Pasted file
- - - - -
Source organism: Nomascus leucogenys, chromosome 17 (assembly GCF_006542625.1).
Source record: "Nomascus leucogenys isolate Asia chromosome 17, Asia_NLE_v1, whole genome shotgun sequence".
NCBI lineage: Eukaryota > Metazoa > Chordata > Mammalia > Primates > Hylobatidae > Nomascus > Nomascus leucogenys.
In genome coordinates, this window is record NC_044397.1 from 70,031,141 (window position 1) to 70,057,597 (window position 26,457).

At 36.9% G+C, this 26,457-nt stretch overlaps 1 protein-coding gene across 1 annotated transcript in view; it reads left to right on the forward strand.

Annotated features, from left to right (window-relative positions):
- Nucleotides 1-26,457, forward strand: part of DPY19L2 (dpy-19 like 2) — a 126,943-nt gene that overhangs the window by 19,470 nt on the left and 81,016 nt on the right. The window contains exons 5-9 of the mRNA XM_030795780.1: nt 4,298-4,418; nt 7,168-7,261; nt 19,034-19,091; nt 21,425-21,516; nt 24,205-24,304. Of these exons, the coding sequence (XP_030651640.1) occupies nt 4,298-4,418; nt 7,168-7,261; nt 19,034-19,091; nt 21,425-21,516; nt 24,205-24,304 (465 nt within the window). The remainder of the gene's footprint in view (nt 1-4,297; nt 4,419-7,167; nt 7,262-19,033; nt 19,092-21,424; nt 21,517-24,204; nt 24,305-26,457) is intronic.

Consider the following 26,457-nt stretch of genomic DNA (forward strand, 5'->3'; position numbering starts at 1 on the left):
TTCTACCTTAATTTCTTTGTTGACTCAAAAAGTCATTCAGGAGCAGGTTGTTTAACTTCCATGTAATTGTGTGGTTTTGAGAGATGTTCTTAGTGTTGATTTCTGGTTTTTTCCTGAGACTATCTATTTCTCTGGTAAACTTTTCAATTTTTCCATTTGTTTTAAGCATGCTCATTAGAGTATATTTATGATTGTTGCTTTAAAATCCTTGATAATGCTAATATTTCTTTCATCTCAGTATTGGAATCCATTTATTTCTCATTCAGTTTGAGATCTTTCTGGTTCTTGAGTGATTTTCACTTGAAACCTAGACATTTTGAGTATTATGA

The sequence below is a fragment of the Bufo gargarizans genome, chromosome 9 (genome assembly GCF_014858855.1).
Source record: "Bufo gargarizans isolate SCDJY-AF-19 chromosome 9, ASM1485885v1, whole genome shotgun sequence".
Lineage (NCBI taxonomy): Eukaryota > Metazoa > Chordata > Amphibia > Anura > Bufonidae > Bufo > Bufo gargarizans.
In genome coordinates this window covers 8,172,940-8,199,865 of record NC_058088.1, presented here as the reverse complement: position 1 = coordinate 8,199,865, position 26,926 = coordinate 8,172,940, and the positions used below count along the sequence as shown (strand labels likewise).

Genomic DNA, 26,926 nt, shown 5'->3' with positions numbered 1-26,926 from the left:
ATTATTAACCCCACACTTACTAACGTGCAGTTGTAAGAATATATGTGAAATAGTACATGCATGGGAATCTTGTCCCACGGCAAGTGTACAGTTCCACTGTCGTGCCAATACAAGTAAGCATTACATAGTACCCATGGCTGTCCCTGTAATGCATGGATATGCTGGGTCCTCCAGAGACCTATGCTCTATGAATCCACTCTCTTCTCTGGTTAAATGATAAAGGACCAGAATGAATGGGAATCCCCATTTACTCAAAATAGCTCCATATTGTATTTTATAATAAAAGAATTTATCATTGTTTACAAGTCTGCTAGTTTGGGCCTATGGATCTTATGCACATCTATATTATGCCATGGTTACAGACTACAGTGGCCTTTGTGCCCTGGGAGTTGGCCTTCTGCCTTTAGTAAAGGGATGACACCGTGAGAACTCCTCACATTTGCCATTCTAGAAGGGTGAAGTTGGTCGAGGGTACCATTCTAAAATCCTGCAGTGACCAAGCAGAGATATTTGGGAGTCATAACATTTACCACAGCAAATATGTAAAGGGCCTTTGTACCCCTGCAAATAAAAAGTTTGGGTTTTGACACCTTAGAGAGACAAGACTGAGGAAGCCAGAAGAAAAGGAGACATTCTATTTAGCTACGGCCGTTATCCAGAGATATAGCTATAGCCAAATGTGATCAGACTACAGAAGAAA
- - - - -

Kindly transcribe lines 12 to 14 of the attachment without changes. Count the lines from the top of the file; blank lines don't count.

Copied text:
Lineage (NCBI taxonomy): Eukaryota > Metazoa > Chordata > Amphibia > Anura > Bufonidae > Bufo > Bufo gargarizans.
In genome coordinates this window covers 8,172,940-8,199,865 of record NC_058088.1, presented here as the reverse complement: position 1 = coordinate 8,199,865, position 26,926 = coordinate 8,172,940, and the positions used below count along the sequence as shown (strand labels likewise).

Genomic DNA, 26,926 nt, shown 5'->3' with positions numbered 1-26,926 from the left: